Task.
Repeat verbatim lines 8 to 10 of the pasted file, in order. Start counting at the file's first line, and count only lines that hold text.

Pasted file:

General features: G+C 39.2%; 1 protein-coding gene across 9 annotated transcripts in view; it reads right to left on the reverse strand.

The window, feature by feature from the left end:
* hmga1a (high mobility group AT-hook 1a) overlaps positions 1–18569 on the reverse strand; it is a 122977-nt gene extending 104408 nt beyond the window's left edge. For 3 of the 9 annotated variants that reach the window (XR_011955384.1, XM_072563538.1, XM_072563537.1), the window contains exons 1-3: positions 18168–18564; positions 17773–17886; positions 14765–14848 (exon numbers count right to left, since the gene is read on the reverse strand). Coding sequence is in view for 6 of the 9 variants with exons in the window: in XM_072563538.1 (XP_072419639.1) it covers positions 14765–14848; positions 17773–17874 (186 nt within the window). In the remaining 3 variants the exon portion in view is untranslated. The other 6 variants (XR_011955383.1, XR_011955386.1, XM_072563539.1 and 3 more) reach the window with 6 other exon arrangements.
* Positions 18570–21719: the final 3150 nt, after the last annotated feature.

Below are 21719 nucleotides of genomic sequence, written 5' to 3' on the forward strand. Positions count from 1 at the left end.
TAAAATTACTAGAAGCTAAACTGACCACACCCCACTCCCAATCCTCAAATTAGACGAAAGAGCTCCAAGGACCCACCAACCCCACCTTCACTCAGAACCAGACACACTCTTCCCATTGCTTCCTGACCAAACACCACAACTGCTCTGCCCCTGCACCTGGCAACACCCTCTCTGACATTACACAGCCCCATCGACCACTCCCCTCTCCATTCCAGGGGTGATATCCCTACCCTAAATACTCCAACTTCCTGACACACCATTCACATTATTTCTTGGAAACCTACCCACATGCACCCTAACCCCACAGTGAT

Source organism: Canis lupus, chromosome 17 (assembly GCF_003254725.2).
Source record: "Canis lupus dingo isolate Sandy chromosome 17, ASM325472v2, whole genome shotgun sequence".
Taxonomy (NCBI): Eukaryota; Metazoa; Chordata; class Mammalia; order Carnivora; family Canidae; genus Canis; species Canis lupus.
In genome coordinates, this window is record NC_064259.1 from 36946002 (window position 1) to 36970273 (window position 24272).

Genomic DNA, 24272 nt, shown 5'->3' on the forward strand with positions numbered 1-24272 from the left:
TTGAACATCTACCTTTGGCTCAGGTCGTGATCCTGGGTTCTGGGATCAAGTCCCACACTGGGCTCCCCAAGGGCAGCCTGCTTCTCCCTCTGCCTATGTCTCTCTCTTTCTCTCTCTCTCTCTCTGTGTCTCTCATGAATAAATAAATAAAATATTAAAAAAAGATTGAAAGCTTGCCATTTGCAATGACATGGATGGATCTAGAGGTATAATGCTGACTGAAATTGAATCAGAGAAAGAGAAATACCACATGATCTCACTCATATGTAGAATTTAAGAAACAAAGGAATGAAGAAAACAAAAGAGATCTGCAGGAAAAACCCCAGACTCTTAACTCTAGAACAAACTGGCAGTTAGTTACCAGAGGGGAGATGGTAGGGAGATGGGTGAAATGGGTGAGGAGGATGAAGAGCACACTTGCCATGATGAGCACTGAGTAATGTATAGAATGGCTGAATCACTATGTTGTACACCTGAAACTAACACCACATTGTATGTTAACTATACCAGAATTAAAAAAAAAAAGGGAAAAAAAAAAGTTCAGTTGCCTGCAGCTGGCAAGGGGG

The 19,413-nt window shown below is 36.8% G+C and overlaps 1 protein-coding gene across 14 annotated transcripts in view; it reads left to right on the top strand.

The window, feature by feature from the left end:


Source record: "Canis lupus dingo isolate Sandy chromosome 17, ASM325472v2, whole genome shotgun sequence".
Taxonomy (NCBI): Eukaryota; Metazoa; Chordata; class Mammalia; order Carnivora; family Canidae; genus Canis; species Canis lupus.
In genome coordinates, this window is record NC_064259.1 from 36946002 (window position 1) to 36970273 (window position 24272).